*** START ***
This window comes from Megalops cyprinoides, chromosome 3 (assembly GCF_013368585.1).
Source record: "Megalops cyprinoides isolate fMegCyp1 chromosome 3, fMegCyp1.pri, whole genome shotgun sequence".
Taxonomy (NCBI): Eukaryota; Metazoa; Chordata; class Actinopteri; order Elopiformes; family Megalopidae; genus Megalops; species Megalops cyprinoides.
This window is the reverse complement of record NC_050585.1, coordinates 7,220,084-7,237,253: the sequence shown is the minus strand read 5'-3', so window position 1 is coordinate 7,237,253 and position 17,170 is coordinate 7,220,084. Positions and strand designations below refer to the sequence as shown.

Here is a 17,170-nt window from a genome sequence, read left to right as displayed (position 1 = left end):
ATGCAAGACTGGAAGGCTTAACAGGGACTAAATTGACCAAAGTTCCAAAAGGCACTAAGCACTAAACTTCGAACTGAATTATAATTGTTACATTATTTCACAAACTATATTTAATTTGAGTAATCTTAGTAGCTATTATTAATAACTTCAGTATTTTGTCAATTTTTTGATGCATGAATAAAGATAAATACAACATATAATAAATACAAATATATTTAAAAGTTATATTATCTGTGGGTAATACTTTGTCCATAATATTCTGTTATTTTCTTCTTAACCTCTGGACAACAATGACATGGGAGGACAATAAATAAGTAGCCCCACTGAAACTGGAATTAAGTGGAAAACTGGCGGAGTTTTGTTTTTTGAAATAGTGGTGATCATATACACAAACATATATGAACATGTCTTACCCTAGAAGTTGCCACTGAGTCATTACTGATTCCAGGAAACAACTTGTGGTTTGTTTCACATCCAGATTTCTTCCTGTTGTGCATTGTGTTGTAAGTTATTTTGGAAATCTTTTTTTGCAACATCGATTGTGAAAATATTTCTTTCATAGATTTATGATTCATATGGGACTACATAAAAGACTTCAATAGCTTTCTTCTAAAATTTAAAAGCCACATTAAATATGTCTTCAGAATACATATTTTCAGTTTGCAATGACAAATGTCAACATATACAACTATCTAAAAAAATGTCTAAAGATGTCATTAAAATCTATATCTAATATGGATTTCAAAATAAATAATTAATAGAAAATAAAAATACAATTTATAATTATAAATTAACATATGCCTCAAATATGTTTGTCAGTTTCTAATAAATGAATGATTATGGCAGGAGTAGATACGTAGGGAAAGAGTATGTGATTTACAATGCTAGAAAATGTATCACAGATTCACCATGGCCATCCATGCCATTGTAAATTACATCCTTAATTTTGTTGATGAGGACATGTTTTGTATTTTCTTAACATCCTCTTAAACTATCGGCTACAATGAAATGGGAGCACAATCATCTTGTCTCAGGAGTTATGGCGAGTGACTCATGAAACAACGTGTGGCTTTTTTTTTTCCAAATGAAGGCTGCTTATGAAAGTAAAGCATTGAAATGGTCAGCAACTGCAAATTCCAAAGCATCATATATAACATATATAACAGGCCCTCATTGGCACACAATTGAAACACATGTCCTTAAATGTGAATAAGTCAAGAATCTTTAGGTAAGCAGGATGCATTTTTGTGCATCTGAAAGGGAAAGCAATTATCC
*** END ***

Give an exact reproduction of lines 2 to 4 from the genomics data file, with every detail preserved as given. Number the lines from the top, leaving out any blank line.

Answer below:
Source record: "Megalops cyprinoides isolate fMegCyp1 chromosome 3, fMegCyp1.pri, whole genome shotgun sequence".
Taxonomy (NCBI): Eukaryota; Metazoa; Chordata; class Actinopteri; order Elopiformes; family Megalopidae; genus Megalops; species Megalops cyprinoides.
This window is the reverse complement of record NC_050585.1, coordinates 7,220,084-7,237,253: the sequence shown is the minus strand read 5'-3', so window position 1 is coordinate 7,237,253 and position 17,170 is coordinate 7,220,084. Positions and strand designations below refer to the sequence as shown.